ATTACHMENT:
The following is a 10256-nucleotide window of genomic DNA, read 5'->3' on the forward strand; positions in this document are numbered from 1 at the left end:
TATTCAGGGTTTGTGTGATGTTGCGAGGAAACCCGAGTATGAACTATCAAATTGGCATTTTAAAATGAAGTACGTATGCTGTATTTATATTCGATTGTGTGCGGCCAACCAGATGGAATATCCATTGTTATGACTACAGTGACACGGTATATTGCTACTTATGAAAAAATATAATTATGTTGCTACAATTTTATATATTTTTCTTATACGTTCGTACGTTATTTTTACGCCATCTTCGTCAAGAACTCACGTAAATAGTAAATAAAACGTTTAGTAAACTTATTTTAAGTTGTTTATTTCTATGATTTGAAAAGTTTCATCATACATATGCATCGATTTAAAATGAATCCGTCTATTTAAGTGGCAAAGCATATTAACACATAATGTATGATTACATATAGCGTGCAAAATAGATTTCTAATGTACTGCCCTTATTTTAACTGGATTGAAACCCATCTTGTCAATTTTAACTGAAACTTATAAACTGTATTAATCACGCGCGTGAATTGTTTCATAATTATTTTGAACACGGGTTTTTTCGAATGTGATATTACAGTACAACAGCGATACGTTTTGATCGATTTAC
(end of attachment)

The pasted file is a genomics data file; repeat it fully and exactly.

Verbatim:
The following is a 10256-nucleotide window of genomic DNA, read 5'->3' on the forward strand; positions in this document are numbered from 1 at the left end:
TATTCAGGGTTTGTGTGATGTTGCGAGGAAACCCGAGTATGAACTATCAAATTGGCATTTTAAAATGAAGTACGTATGCTGTATTTATATTCGATTGTGTGCGGCCAACCAGATGGAATATCCATTGTTATGACTACAGTGACACGGTATATTGCTACTTATGAAAAAATATAATTATGTTGCTACAATTTTATATATTTTTCTTATACGTTCGTACGTTATTTTTACGCCATCTTCGTCAAGAACTCACGTAAATAGTAAATAAAACGTTTAGTAAACTTATTTTAAGTTGTTTATTTCTATGATTTGAAAAGTTTCATCATACATATGCATCGATTTAAAATGAATCCGTCTATTTAAGTGGCAAAGCATATTAACACATAATGTATGATTACATATAGCGTGCAAAATAGATTTCTAATGTACTGCCCTTATTTTAACTGGATTGAAACCCATCTTGTCAATTTTAACTGAAACTTATAAACTGTATTAATCACGCGCGTGAATTGTTTCATAATTATTTTGAACACGGGTTTTTTCGAATGTGATATTACAGTACAACAGCGATACGTTTTGATCGATTTAC